MEPs on the European Parliament’s Agriculture Committee are readying themselves for what is set to be one of the longest votes in parliamentary history as they tackle the future of the CAP next Wednesday and Thursday, writes NFU senior CAP adviser Gail Soutar.

Over the course of 2012, MEPs tabled a record-breaking 8,000 amendments to the commission’s controversial CAP proposals. Those amendments have now been whittled down to around 100 compromise amendments, although there are still hundreds of stand-alone amendments on issues where compromises couldn’t be reached, such as capping. The vote – expected to take about nine hours – will be an endurance test for MEPs.

The voting list for the Common Market Organisation, known as the Single CMO, which covers the rules for intervention, private storage aid, sugar quotas, milk management and producer organisations, runs to 112 pages and even the less contentious draft rural development regulation still stands at 109 pages.

The NFU has been working through its permanent office in Brussels to influence the outcome of the vote. A huge part of our focus has been on addressing the unnecessary bureaucracy and costs associated with the commission’s proposals.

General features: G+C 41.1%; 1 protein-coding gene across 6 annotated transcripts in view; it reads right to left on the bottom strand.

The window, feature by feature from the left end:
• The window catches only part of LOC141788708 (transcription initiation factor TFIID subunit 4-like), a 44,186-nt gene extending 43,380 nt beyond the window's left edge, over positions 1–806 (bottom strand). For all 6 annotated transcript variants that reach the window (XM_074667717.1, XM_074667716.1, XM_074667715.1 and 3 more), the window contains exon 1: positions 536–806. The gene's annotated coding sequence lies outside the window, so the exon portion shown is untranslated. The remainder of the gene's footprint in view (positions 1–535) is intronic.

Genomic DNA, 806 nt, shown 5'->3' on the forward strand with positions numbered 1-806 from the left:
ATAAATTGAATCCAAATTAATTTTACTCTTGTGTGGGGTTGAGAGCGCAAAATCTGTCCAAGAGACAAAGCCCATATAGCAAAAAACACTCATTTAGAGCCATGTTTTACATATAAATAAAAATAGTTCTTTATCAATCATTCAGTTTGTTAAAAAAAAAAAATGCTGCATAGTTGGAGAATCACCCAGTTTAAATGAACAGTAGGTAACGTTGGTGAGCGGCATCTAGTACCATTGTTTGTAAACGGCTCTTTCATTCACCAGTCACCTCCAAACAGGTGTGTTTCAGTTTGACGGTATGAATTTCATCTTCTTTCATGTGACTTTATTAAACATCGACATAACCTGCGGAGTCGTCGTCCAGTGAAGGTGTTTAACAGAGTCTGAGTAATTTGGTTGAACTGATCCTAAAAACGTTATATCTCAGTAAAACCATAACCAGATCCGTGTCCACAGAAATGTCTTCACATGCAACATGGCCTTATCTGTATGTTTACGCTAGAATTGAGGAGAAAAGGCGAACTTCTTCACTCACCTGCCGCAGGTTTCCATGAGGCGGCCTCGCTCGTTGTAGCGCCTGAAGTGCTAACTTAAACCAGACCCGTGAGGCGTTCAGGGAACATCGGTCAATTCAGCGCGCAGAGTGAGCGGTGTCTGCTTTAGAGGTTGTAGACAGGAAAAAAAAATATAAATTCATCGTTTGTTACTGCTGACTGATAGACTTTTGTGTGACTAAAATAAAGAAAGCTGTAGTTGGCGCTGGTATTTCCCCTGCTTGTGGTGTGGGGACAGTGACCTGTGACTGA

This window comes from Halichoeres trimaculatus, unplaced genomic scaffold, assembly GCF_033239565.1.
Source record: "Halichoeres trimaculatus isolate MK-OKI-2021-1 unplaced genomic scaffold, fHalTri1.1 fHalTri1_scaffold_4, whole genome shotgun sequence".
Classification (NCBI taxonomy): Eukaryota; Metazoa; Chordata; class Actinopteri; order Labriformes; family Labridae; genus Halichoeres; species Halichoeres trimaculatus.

While the compromise amendments are not perfect, they do amount to significant improvements compared with the original proposals, by making the greening requirements more practical and workable, addressing concerns with the bureaucratic active farmer test, ensuring greater flexibility around payment entitlements and securing a workable national reserve accessible to new, as well as young, entrants.

However, some elements of the package, particularly relating to the successor to voluntary modulation, increased scope for the re-introduction of coupled support payments and attempts by some member states to hold on indefinitely to the historic payment model, are causing great concern.

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